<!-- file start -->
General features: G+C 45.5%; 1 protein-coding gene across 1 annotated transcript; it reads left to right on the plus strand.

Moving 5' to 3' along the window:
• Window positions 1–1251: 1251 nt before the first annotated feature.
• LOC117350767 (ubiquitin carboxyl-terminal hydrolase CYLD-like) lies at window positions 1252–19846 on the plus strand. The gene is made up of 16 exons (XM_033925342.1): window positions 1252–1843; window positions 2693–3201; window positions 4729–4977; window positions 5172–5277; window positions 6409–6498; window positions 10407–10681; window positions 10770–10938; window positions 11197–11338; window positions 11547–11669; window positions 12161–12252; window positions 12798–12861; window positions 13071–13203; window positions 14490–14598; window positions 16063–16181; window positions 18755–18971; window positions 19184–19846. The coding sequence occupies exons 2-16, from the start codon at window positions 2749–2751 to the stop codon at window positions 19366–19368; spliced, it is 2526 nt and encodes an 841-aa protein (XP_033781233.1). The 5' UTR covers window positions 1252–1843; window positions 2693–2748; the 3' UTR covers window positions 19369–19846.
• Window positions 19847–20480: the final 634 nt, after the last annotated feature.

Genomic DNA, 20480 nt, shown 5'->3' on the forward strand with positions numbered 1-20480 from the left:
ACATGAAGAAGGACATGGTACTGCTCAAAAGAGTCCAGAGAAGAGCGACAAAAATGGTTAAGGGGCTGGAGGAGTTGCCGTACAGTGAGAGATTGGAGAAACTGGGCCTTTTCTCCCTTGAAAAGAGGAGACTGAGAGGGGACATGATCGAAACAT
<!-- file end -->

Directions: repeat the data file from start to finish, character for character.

General features: G+C 45.5%; 1 protein-coding gene across 1 annotated transcript; it reads left to right on the plus strand.

Moving 5' to 3' along the window:
• Window positions 1–1251: 1251 nt before the first annotated feature.
• LOC117350767 (ubiquitin carboxyl-terminal hydrolase CYLD-like) lies at window positions 1252–19846 on the plus strand. The gene is made up of 16 exons (XM_033925342.1): window positions 1252–1843; window positions 2693–3201; window positions 4729–4977; window positions 5172–5277; window positions 6409–6498; window positions 10407–10681; window positions 10770–10938; window positions 11197–11338; window positions 11547–11669; window positions 12161–12252; window positions 12798–12861; window positions 13071–13203; window positions 14490–14598; window positions 16063–16181; window positions 18755–18971; window positions 19184–19846. The coding sequence occupies exons 2-16, from the start codon at window positions 2749–2751 to the stop codon at window positions 19366–19368; spliced, it is 2526 nt and encodes an 841-aa protein (XP_033781233.1). The 5' UTR covers window positions 1252–1843; window positions 2693–2748; the 3' UTR covers window positions 19369–19846.
• Window positions 19847–20480: the final 634 nt, after the last annotated feature.

Genomic DNA, 20480 nt, shown 5'->3' on the forward strand with positions numbered 1-20480 from the left:
ACATGAAGAAGGACATGGTACTGCTCAAAAGAGTCCAGAGAAGAGCGACAAAAATGGTTAAGGGGCTGGAGGAGTTGCCGTACAGTGAGAGATTGGAGAAACTGGGCCTTTTCTCCCTTGAAAAGAGGAGACTGAGAGGGGACATGATCGAAACAT